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Randomised controlled trial
Intensive blood pressure lowering provides no additional benefits and results in more adverse events
  1. Else Charlotte Sandset1,2,
  2. Urs Fischer3
  1. 1 Department of Neurology, Oslo University Hospital, Oslo, Norway
  2. 2 Department of Neurology, The George Institute of Public Health, Sydney, Sydney, Australia
  3. 3 Department of Neurology, Inselspital, University Hospital Bern and University of Bern, Bern, Bern, Switzerland
  1. Correspondence to Prof. Dr. Urs Fischer, Department of Neurology, Inselspital, University Hospital Bern and University of Bern; urs.fischer{at}insel.ch

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Commentary on: Qureshi AI, Palesch YY, Barsan WG, et al. Intensive Blood-Pressure Lowering in Patients with Acute Cerebral Hemorrhage. N Engl J Med 2016;375:1033-43.

Context

Elevated blood pressure (BP) in acute intracerebral haemorrhage (ICH) is common and associated with poor outcome. High BP causes an expansion of the intracerebral haematoma, and the ‘Intensive Blood Pressure Reduction in Acute Cerebral Hemorrhage Trial’ (INTERACT2) showed that moderate BP lowering <140 mm Hg is safe and likely to reduce death and major disability.1 The results of the INTERACT2 trial changed current guidelines.2 However, it is unclear whether very intensive BP lowering is of any further benefit for patients with ICH.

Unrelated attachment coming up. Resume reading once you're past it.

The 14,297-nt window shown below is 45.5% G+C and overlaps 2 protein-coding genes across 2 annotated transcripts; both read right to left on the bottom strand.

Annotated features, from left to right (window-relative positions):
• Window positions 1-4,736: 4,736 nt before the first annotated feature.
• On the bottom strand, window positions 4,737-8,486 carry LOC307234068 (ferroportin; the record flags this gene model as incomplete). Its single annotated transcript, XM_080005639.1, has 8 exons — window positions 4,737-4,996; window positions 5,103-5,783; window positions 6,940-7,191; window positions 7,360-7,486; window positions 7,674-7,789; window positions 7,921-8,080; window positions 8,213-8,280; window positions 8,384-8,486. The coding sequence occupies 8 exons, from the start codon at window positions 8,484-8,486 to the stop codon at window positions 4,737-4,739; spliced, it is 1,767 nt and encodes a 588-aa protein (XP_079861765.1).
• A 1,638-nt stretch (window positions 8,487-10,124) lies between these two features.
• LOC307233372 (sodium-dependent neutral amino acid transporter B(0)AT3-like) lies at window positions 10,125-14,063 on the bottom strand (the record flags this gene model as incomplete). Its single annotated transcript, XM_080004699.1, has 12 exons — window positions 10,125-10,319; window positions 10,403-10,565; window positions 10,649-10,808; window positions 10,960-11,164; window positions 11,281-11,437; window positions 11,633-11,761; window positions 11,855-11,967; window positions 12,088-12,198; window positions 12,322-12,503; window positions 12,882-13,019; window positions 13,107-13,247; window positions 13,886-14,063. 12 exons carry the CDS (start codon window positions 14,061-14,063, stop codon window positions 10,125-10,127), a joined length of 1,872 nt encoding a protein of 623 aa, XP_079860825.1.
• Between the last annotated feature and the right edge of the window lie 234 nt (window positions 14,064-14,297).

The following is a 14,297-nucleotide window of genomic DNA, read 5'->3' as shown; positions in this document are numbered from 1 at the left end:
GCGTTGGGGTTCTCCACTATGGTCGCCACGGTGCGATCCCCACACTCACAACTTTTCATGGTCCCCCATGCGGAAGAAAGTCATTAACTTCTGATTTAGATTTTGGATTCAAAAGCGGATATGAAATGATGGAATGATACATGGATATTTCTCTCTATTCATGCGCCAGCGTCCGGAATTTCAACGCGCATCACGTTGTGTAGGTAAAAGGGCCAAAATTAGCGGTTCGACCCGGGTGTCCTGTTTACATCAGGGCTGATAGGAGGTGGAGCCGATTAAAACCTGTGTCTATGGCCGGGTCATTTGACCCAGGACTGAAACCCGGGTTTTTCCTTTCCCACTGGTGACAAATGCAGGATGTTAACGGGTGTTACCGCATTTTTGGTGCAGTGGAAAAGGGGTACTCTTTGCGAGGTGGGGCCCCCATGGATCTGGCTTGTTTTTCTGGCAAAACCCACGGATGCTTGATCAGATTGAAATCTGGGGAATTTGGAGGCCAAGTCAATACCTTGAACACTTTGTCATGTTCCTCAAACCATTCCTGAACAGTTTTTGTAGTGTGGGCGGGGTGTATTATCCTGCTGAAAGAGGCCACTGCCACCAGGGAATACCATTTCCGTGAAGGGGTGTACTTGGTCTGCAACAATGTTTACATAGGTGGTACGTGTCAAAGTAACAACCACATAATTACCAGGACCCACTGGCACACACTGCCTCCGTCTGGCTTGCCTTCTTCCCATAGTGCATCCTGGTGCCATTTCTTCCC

Methods

The ‘Antihypertensive Treatment of Acute Cerebral Hemorrhage 2’ (ATACH-2) trial was a randomised, multicentre, open-label trial of intensive versus standard BP lowering …

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